Michigan Poll: Emerson College polled a Michigan Democratic primary sample and finds a similar result to the aforementioned Iowa data. According to their survey (3/7-10; 743 MI registered voters; 317 MI likely Democratic presidential primary voters) former Vice President Joe Biden holds a healthy 40-23% lead over Sen. Bernie Sanders (I-VT). Here, however, two other candidates break into double-digits: Sen. Kamala Harris (D-CA) at 12% and Massachusetts Sen. Elizabeth Warren following with 11% support. All others are in low single digits. Ex-Rep. Beto O’Rourke (D-TX) was not tested in this poll.
Wisconsin Poll: Emerson College also conducted a survey of the Wisconsin Democratic electorate, the first reported study since ex-Rep. Beto O’Rourke (D-TX) joined the field of candidates. According to the small-sample poll (3/15-17; 324 WI likely Democratic primary voters) Sen. Bernie Sanders (I/D-VT) opens with a large lead over former Vice President Joe Biden and the rest of the field. Here, Sen. Sanders captures 39% of the Democratic vote as compared to only 24% for Mr. Biden, a much different conclusion than reached in Iowa and Michigan.
Massachusetts Sen. Elizabeth Warren may have hit her highest number of any poll so far in the early cycle. She posted 14% for third place. Mr. O’Rourke was next with 6%. Neighboring Sen. Amy Klobuchar (D-MN) recorded a disappointing 4%.
The general election sample (3/15-17; 775 WI likely voters) pits President Trump individually against the Democratic field. Though the President trails in virtually all settings, he is within the polling margin of error against everyone but Mr. Biden. When paired with the former Vice President, Mr. Trump trails 51-44%. Sen. Sanders leads him by just two percentage points, 48-46%. Sen. Elizabeth Warren (D-MA) is up by a larger 52-48%, while Beto O’Rourke is staked to a 51-49% edge. The President breaks even with both Sens. Kamala Harris (D-CA) and Amy Klobuchar (D-MN).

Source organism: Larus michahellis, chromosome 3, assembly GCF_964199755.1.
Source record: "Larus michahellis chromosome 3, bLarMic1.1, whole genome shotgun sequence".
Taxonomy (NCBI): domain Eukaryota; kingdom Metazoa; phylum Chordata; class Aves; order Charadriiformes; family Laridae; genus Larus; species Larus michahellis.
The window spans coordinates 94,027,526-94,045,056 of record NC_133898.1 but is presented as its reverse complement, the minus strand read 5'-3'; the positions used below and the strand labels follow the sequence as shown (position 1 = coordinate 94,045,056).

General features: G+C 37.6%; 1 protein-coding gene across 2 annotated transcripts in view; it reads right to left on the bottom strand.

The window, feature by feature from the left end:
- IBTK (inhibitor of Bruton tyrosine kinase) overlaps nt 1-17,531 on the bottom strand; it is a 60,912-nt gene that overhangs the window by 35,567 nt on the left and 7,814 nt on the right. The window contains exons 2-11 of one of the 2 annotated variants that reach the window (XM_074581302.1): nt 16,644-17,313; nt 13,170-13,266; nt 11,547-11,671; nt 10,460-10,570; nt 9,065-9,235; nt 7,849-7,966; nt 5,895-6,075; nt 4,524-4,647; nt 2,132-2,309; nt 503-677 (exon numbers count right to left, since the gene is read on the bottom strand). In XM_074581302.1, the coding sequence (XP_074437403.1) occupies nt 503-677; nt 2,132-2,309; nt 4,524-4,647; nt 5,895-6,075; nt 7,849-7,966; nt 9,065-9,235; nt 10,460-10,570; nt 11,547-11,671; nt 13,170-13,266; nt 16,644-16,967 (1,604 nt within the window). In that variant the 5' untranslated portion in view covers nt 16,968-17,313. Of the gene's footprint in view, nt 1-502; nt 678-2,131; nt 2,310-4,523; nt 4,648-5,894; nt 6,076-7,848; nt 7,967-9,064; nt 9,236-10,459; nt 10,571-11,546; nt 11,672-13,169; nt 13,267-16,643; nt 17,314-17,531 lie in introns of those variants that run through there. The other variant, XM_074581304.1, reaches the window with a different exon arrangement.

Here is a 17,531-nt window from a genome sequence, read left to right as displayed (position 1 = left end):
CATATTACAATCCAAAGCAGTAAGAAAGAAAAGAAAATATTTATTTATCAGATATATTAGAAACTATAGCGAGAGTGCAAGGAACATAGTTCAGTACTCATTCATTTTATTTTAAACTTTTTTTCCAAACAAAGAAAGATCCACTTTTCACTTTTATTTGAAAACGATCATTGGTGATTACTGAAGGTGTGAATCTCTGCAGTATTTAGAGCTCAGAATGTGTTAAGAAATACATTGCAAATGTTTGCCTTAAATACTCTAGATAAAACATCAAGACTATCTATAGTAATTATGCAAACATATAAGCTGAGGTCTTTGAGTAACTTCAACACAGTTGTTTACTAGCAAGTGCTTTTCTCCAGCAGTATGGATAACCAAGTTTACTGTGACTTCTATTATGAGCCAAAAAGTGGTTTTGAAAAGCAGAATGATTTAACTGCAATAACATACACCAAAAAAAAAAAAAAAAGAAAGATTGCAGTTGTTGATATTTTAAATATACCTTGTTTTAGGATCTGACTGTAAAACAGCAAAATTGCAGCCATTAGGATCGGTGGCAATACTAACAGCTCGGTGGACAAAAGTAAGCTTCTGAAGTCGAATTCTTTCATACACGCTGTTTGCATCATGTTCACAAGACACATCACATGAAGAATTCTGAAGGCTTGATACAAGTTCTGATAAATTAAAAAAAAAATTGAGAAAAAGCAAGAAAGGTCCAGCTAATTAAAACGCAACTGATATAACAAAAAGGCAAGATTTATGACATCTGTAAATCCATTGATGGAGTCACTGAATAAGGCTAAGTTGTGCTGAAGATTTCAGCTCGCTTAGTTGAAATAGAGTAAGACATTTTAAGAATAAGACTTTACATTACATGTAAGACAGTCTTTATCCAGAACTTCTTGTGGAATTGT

Colorado: National Democrats were unsuccessful in recruiting their top Senatorial prospect to challenge incumbent Republican Cory Gardner when ex-Gov. John Hickenlooper decided to enter the presidential campaign. At this point their two top contenders appear to be former state House Speaker Andrew Romanoff who has lost races for both the US Senate and House, and ex-state Sen. Mike Johnston who finished a distant third in the 2018 gubernatorial primary.
This week, reports began surfacing that the Democratic Senatorial Campaign Committee leadership is attempting to recruit former US Attorney John Walsh, who served in the Obama Administration. Mr. Walsh confirms that he is considering the Senate campaign. Sen. Gardner is viewed as vulnerable because of Colorado’s leftward shift in recent elections.